In my last blog, “Fieldcraft,” I described several situations where my being still and quiet in the field for over 5 minutes enabled me to get very close to—and get decent close-up photos of—a Red-tailed Hawk, a Carolina Wren, and a Song Sparrow. I also relayed Keith Freeburn’s story. Keith waited in one spot for over 2 hours, enabling him to capture a great close-up of a landing Bald Eagle.
I wasn’t considering writing any more about fieldcraft. But to my delight, the blog seemed to resonate with and speak to a number of readers. So I’ve decided to embark on “Part Two.” I’m doing it because Part One was widely read. But I’m also doing it because of an experience I just had in the field.
A few days ago, and fairly early, I decided to visit one of my “patches,” the Elizabeth River Project restoration site at Money Point in Chesapeake, VA. A formerly “polluted mess,” the site has been transformed into an oasis of green and critical habitat. To give you an idea, here’s a photo of a Seaside Sparrow, an indicator species, that spent time in the marsh in early spring.
Here, also, is a more common species generally found in the upland area.
When I arrived and got out of my truck, binoculars and photo gear in hand, I headed straight for a spot in the site that is often busy. And it was. One of the benefits of adopting a patch and regularly visiting it is you get to know it like the back of your hand. And you get to know where the action is.
Yellow-rumped Warblers were everywhere. They were flying and chasing and only resting on occasion. They seemed happy to be alive and to have found a place where they could either stop and refuel or spend the winter months. Either way, there was plenty of wax myrtle around and more than enough cover. Yellow-rumps breed as far north as northern Alaska and their winter range extends from southern Canada to Central America. Yes, some of them settle in that lagoon in Punta Cana.
Here’s one, taking a break from all that excited activity.
Here it is again, carefully maintaining its feathers.
The Benefits of Being Still
Now, I was only able to get the above 2 close-ups because I’d been still. I’d been rooted to the same spot, taking in everything around me, for well over 10 minutes. I’d become part of the environment and went unnoticed by the birds. Speaking of taking things in, there’s another benefit to being still in the field (or to just being in the field, period). It’s the health benefit/health effect of being immersed in nature. I like to think of it as being immersed in wonder.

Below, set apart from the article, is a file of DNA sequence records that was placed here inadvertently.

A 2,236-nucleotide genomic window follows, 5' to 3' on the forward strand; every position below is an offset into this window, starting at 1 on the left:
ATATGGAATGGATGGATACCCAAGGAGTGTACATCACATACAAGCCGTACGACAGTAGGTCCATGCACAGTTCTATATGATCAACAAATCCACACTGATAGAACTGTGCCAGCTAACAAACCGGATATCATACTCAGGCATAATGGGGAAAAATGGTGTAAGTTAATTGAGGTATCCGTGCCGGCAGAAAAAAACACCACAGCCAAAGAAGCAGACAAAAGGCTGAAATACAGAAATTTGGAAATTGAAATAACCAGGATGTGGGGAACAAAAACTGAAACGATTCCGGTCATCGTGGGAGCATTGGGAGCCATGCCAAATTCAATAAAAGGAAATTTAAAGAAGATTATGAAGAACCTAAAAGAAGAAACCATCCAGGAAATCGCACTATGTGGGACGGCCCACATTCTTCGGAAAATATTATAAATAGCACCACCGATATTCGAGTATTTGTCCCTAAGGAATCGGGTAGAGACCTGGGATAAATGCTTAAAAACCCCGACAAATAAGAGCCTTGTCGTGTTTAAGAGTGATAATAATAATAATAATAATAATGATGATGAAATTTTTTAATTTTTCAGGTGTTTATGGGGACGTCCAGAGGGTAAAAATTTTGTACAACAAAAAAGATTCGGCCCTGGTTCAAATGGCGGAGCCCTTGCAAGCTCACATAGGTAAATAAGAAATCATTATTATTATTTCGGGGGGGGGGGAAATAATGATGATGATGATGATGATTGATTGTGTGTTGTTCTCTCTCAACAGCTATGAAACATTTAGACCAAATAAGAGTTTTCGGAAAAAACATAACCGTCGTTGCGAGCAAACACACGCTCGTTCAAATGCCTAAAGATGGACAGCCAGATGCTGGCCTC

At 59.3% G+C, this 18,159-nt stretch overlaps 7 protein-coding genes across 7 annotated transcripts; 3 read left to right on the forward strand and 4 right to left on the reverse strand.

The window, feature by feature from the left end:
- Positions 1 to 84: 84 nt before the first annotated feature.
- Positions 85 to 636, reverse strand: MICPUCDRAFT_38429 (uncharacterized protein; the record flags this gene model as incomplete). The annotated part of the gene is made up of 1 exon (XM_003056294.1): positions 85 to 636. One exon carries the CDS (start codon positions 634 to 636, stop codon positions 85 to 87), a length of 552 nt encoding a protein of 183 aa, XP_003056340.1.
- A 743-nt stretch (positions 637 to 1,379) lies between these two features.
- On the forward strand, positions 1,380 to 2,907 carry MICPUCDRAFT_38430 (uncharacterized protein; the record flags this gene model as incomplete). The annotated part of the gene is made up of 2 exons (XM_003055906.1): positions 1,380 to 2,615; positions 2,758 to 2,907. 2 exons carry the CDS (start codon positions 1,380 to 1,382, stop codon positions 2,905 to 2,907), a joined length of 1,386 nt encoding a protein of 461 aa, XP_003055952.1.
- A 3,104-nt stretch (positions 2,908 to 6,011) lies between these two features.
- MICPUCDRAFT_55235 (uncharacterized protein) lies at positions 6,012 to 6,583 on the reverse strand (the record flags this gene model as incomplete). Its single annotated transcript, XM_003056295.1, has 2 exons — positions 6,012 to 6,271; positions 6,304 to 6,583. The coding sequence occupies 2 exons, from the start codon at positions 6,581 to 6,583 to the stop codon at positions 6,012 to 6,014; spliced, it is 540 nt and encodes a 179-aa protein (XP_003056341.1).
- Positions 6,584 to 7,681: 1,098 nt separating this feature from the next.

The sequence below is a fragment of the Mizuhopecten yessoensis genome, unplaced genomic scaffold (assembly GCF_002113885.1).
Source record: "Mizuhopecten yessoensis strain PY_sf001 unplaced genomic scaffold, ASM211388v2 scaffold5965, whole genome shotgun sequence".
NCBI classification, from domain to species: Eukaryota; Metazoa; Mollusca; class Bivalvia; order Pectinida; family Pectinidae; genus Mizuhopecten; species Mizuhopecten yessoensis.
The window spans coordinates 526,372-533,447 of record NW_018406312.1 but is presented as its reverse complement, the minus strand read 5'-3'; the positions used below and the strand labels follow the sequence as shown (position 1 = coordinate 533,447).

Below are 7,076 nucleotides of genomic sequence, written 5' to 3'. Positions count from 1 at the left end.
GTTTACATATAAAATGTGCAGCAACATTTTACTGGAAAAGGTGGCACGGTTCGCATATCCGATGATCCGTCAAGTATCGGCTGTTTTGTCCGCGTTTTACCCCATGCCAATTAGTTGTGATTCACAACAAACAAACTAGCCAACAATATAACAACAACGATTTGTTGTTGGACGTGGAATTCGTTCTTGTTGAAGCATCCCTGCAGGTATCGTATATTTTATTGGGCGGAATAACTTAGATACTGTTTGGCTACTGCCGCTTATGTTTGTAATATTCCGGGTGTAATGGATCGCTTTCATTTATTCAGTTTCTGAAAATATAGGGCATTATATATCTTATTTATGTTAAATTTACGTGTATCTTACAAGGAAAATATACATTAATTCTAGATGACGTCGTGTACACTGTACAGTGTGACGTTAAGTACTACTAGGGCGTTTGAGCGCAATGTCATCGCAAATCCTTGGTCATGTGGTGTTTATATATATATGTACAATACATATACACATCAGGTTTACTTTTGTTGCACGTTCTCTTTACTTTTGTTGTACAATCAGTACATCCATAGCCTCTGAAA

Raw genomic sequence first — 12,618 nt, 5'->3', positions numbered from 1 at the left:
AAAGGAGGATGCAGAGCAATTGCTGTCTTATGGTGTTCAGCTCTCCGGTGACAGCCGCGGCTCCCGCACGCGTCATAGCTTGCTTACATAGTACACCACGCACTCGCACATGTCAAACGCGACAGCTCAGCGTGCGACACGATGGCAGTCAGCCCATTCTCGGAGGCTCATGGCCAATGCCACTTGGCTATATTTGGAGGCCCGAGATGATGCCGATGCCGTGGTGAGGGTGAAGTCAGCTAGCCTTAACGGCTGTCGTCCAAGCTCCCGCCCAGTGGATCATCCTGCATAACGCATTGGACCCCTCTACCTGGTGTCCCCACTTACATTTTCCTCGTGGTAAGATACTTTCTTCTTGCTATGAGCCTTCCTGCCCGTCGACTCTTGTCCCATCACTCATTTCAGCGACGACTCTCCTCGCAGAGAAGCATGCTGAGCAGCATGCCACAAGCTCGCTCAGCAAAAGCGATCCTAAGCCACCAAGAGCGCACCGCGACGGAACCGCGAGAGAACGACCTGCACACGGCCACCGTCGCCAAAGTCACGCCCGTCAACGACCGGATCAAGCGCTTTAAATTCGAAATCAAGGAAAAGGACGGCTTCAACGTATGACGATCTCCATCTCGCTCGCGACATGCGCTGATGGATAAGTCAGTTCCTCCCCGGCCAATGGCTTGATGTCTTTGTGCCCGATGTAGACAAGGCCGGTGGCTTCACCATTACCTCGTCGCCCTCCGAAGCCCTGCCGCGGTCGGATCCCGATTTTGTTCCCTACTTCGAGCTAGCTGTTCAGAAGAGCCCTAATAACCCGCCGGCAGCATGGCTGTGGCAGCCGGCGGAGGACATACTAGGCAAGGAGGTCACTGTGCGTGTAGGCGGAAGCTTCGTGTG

After I’d stood in place for another 15-20 minutes and had taken many more photos (I was up to around 250), a bird larger and a bit more colorful than the Yellow-rumps appeared. I knew right away I had something special.
As I watched it and studied it, I was able to pin down its ID with relative ease. A member of the same species had been there before, and I’d seen another in Boston in 2017. It was an Ash-throated Flycatcher, a western stray and rare visitor.
Each year at the end of the breeding season, a few Ash-throated Flycatchers wander east and well outside their typical range. That range extends from the northwestern state of Washington in the U.S. to the country of Nicaragua. Fortunately, yet again, one of those few made its way here.
But nature’s flashes of magic are short-lived, and this one was no exception. In the same way the bird had appeared, it took off and was gone.
I only learned after I arrived home that the sighting was significant. It was the first time this fall that the species had shown up anywhere on the Eastern Seaboard, and it was the second earliest fall appearance of the species in Virginia.
I also learned something else. I developed a deeper understanding of the importance of fieldcraft. Had I not been still and had I not blended into the surroundings at the restoration site that morning, I would have missed out on the Yellow-rump close-ups. I would also have missed out on the thrill of watching those winter visitors and observing their behavior. But more importantly, I would have missed out on seeing, let alone photographing, another and much rarer visitor: the Ash-throated Flycatcher.
And This Just In
Here’s an interesting and fun account of an Ash-throated Flycatcher that showed up along the shoreline of New York Harbor (of all places) back in 2011. You’ll enjoy reading it.
Quip, Question, Quote
“Slow down. By slowing down, you’ll take time to see all around you and notice so much more. As a young photographer, I used to run around like a chicken with its head cut off trying to capture every shot—and likely missing some great ones. The best photographers I know move slowly and with intention. Be more like a snail than a rabbit.”
Above is an excerpt from Jonathan Irish’s piece, “Dancing Around the Teacup” in the September 2020 issue of Outdoor Photographer. He may have been writing to photographers, but his message about slowing down is important for nature lovers and bird watchers, as well.
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